In your kitchen, you probably have a spice- or powder-filled container with a plastic top that has two tabs – one for pouring or spooning, and one for sprinkling. That top is most likely derived from the original Flapper my company invented.
Today, there’s an entire line of Flapper products used by more than 150 companies, including Durkee, Cremora, San Giorgio, Ronzoni and McCormick. Thanks to that initial success, over the years I’ve been able to build a multimillion-dollar manufacturing company that provided me with the means to be a major philanthropist, endowing hospitals, universities and charities that offer valuable help to thousands of people.
I tell you this not to brag, but to make the point that the tips I share with you in this article concerning leveraging adversity to reach new heights of professional success in a tough economy have stood the test of time.
These tips will help you stop worrying and start doing. … Remember, when it comes to all types of adversity, taking positive action with the ideas you believe are the wisest at the moment (knowing that things may change for the better or worse tomorrow) can’t help but lead to eventual success.
Let’s start with the first and fundamental rule of successful management through good times and bad. It’s one, tragically, that executives often forget …
Management and employee success are intertwined.
I can gauge the health of any business in the faces of the employees – for beyond all the mechanics of the place, there is one truth: A viable business is a collective human endeavor. Indeed, much of what is wrong in a good deal of current business theory – and which has come to the surface now that times are hard – is the failure to recognize that the heart of any business beats to the rhythms of its employees.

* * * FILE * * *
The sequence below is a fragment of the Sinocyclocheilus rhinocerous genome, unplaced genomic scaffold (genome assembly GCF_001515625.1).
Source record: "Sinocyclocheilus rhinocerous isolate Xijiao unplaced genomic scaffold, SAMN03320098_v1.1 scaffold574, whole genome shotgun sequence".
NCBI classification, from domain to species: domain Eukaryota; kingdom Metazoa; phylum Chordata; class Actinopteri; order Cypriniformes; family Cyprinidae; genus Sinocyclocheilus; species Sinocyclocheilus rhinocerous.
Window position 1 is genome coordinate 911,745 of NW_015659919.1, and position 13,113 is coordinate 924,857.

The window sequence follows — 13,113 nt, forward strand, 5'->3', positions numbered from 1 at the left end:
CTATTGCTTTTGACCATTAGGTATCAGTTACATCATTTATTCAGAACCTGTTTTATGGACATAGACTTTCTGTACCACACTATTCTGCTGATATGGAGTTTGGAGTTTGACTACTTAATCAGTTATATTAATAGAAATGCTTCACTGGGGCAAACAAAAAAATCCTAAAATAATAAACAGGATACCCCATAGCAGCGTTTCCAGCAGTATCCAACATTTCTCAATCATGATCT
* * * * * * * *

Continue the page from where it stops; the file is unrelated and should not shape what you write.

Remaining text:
The bottom line must not be profit, because profit can only come as a fruit of the health and dreams of the human endeavor the business represents. Management’s training and development responsibility, then, is to cultivate within the workplace an environment which lends itself to creativity, dreams and collective spirit larger than the sum of its paychecks and mechanical parts.
For example, at one of Weatherchem’s first staff meetings, we discussed company benefits. As we knocked around ideas to promote productivity, commitment and creativity, the plant controller asked, “Why bother? People are like cattle. You can herd them any way you want.”
I fired him. Of the original handful of employees, he was the only one who did not stay. From that day forward, I made sure that everyone at Weatherchem understood my lifelong fundamental conviction: Everyone deserves to be loved, respected and honored; we all win or lose together.
This brings me to the second tip I want to share with you concerning how to survive the current economic adversity we’re all experiencing and strengthen your business for the future …
Make collaboration with employees your path to success.
It’s far better to collaborate. I’ve always preferred to plant seeds in other’s minds while they plant seeds in mine. Some germinate and some don’t. But those that do tend to sprout and bloom for me in wonderful ways.
So if your business is currently suffering, walk around and talk to all your employees. Ask: How can we improve this place? What’s wrong here?
I guarantee you will get more valuable information in just a few hours than you could possibly act upon in a year! Allow me to share with you a personal reminiscence to illustrate my point.
Fifty years ago at the age of 30, when I was working for my father at the Weatherhead Company, I sat down with the 15 members of the AFL-UAW Local 463 union negotiation committee led by its president, John Allar, to discuss the financial hardships we were suffering.